• In vol. 1, issue #5, Robo has a one-panel flashback to his last encounter with Heisengard, in 1985 France. In that flashback, he and his three Action Scientists are dressed like members of the G.I. Joe team; Robo has Chuckles's outfit on, while he's apparently got Roadblock, Scarlett, and Bazooka with him.
  • Small Name, Big Ego: Jack Tarot. He's an incredibly competent pulp-style vigilante, a terror to mobsters and crack shot, but out of the league when it comes to super-science. But he laid the foundation for Robo becoming the Action Scientist hero that he is today:

Jack Tarot: after witnessing Tesla's thunder suit. It's official, we are out of our league.


Robo: I met three future versions of myself who turned the lightning guns into a bomb using science they told me to invent.

  • Steampunk: A pyramid possesses not only a steam-based system that allows it to move, but a water-based computer.
  • Stock Dinosaurs: Dr. Dinosaur is a Dromaeosaurid (for the less jargon-enabled, think "Velociraptor.") And it is explicitly stated that he can't be an actual velociraptor, since: 1. they don't exist, 2. he's too big, and 3. he doesn't have feathers.
  • Stupid Jetpack Hitler: Volume 2 has Robo fighting Nazi mecha (Laufpanzers), Nazi supersoldiers, and various weird science like lightning guns and a railgun emplacement on Nazi-held Guernsey.
    • Technically a coilgun.
    • Actually, it turned out to be a weather cannon and yes, Robo lampshades just how dumb that sounds.* *Super Soldier: Volume 2, Atomic Robo and the Dogs of War, has Nazi supersoldiers developed as a part of the Special Weapons Program. They're hardly the archetype of the Aryan ideal, being slavering brain-dead beasts with insane levels of strength and endurance.
  • Suspiciously Specific Denial:

Emma: ...and now he's doing Doctor Who references at you!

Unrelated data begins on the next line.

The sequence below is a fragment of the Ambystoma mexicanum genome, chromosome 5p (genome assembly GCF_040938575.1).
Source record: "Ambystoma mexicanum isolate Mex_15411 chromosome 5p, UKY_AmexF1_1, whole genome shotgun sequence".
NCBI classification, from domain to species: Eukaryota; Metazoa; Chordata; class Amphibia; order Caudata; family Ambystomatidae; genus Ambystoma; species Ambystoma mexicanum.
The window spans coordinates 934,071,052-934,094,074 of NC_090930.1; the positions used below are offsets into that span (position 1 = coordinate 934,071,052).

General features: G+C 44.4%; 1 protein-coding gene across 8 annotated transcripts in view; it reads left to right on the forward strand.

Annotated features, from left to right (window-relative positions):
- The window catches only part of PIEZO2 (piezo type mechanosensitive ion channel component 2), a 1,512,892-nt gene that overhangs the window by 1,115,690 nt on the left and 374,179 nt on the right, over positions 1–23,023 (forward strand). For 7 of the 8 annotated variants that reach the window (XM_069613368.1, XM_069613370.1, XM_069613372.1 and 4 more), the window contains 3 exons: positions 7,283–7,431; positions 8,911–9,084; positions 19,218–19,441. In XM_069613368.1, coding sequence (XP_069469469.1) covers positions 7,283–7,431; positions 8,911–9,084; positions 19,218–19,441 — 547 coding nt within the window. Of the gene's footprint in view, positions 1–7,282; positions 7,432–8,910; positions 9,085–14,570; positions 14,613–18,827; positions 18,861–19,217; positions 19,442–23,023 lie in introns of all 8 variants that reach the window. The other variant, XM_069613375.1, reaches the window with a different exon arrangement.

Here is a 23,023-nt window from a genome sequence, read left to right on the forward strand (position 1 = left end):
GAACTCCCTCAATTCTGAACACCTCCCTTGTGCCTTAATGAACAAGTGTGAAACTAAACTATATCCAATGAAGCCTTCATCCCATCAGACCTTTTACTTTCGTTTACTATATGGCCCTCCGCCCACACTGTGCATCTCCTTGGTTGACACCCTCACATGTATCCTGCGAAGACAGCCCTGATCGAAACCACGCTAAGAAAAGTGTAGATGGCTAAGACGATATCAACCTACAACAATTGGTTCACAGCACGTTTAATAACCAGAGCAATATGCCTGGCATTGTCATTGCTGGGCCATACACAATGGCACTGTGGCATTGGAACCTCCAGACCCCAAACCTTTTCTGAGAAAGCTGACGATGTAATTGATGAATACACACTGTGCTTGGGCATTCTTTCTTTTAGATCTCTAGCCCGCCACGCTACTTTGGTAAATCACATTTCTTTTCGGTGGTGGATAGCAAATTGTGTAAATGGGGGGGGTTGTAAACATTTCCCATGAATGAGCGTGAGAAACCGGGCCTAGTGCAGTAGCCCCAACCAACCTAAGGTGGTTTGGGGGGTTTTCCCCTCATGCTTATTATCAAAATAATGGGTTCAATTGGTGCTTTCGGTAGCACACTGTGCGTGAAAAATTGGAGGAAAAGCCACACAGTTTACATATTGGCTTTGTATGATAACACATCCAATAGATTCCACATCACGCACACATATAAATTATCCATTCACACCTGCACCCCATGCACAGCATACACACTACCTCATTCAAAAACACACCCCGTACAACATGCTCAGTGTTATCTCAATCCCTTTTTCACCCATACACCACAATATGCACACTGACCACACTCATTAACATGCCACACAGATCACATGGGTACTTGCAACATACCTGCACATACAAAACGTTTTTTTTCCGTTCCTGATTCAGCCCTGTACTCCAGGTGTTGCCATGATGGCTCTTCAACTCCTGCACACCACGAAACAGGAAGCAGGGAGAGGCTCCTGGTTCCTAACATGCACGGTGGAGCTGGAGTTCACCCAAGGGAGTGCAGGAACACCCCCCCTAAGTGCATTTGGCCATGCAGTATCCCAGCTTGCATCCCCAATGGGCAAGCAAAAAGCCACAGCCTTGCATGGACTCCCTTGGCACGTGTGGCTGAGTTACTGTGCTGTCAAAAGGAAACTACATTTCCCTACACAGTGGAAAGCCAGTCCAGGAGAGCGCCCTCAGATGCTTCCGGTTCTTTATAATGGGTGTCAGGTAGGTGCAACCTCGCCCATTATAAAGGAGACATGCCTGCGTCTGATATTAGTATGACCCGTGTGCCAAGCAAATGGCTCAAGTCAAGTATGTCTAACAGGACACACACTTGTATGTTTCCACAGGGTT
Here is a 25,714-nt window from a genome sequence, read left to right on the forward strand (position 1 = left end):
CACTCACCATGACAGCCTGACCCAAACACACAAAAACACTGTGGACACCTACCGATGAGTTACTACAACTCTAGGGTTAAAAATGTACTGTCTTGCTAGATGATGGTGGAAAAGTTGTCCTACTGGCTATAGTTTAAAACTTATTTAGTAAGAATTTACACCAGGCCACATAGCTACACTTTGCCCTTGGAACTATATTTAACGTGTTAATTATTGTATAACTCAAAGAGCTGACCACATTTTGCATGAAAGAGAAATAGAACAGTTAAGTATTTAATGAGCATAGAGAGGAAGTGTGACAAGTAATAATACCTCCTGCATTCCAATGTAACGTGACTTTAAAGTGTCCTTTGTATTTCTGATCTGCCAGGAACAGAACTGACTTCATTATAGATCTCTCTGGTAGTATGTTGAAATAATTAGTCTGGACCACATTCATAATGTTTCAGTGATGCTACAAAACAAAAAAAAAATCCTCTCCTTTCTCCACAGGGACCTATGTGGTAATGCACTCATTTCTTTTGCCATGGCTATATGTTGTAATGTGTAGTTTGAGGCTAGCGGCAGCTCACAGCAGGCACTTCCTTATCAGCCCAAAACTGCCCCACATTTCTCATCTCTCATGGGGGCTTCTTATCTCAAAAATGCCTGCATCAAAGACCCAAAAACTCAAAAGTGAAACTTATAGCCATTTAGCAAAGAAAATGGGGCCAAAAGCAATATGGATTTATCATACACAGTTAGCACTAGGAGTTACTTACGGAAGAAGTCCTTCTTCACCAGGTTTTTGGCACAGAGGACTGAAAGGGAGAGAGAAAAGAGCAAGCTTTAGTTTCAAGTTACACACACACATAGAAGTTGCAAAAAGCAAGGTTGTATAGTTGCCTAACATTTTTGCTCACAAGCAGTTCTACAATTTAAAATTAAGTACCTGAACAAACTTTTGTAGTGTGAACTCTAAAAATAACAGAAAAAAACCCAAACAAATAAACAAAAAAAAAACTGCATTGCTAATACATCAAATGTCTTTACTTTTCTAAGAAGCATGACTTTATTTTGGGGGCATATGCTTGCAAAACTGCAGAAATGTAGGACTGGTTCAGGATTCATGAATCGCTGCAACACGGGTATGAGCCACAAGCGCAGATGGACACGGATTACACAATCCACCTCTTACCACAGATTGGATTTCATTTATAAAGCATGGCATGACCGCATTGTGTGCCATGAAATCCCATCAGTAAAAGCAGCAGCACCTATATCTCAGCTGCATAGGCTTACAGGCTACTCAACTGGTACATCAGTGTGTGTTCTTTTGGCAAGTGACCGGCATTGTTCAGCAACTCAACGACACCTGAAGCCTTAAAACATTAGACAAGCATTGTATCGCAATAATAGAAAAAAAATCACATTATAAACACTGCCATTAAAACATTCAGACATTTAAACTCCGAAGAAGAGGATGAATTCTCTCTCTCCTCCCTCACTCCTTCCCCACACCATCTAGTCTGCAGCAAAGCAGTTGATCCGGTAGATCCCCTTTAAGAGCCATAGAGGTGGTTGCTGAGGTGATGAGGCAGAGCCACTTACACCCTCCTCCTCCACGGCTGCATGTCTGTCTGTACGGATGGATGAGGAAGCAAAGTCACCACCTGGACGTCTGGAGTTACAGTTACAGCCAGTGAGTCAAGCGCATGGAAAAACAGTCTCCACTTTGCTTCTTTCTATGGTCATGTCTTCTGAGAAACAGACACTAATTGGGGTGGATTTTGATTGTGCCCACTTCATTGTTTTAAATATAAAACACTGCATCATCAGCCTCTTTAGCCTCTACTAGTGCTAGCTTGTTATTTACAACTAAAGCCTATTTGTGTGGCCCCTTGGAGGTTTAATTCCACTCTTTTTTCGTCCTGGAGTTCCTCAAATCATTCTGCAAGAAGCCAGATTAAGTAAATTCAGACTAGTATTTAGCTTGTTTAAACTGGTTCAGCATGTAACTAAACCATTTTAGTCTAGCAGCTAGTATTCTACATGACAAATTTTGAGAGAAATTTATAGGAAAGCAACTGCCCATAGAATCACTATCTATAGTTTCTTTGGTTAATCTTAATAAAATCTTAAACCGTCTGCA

Dr. Dinosaur: It is only a coincidence! I do not even know who Tom Baker is!

  • Who Wants to Live Forever?: The second issue implies that Robo has a bittersweet outlook on his immortality. He doesn't (openly) angst about it, though; in a televised interview, he coyly alludes to the problem by saying that he's annoyed that nobody understands his Jack Benny impersonation anymore. This is after privately reminiscing about a dear WWII-era friend who just died of old age.
    • Thomas Edison's plan in 1931 was to use New York as an antenna for his Odic Capacitor, and concentrate enough Life Energy into himself to become immortal. When the machine exploded, his consciousness got scattered across the Od, only pulling itself back together as a ghostly manifestation in 1999. When he finds that Robo's analysis inadvertently restored his corporeality (in part), he's not happy about it. He's later seen nostalgically returning to his historical estate, now a museum.

You shouldn't have brought me back!

  • Who You Gonna Call?: TESLADYNE!
  • Why Did It Have to Be Snakes?: Robo has a phobia about bugs crawling into his body and mucking up his internals. Guess what shape the Eldritch Abomination takes during its third encounter with Robo? Robo's phobia is strong enough that he refuses to enter rain forests unless he has a BFG in hand.
  • Write Who You Know: Examples include:
    • Clevinger mentions that Robo (inevitably) ended up being based on his grandfather.
    • James Milligan is based off of Robo co-creator and artist Scott Wegener's grandfather, James Milligan.
  • Xanatos Gambit: ALAN lives on this trope. Its continued existence is due to its being hidden for 50+ years behind many layers of bureaucracy and manipulation going up to he highest levels of both the British and US governments (including Majestic 12). Not only was it able to successfully hide itself, but it also managed to build an Orion-class nuclear pulse starship in perfect secrecy on a Japanese island. Extra points for having done much of this via telephone and telegraph before the existence of the Internet.
    • Example: moving a house, intact, out of Bletchley Park, England, to Japan, via truck, boat and the sixth-ever-built Airbus Beluga (of which there are only 5), with no paper trail.

Lewis: The sheer bureaucratic gymnastics behind that are mind bending.


Lovecraft: See how it vainly cobbles together a string of sounds not unlike words?


  1. "Evolution" in Japanese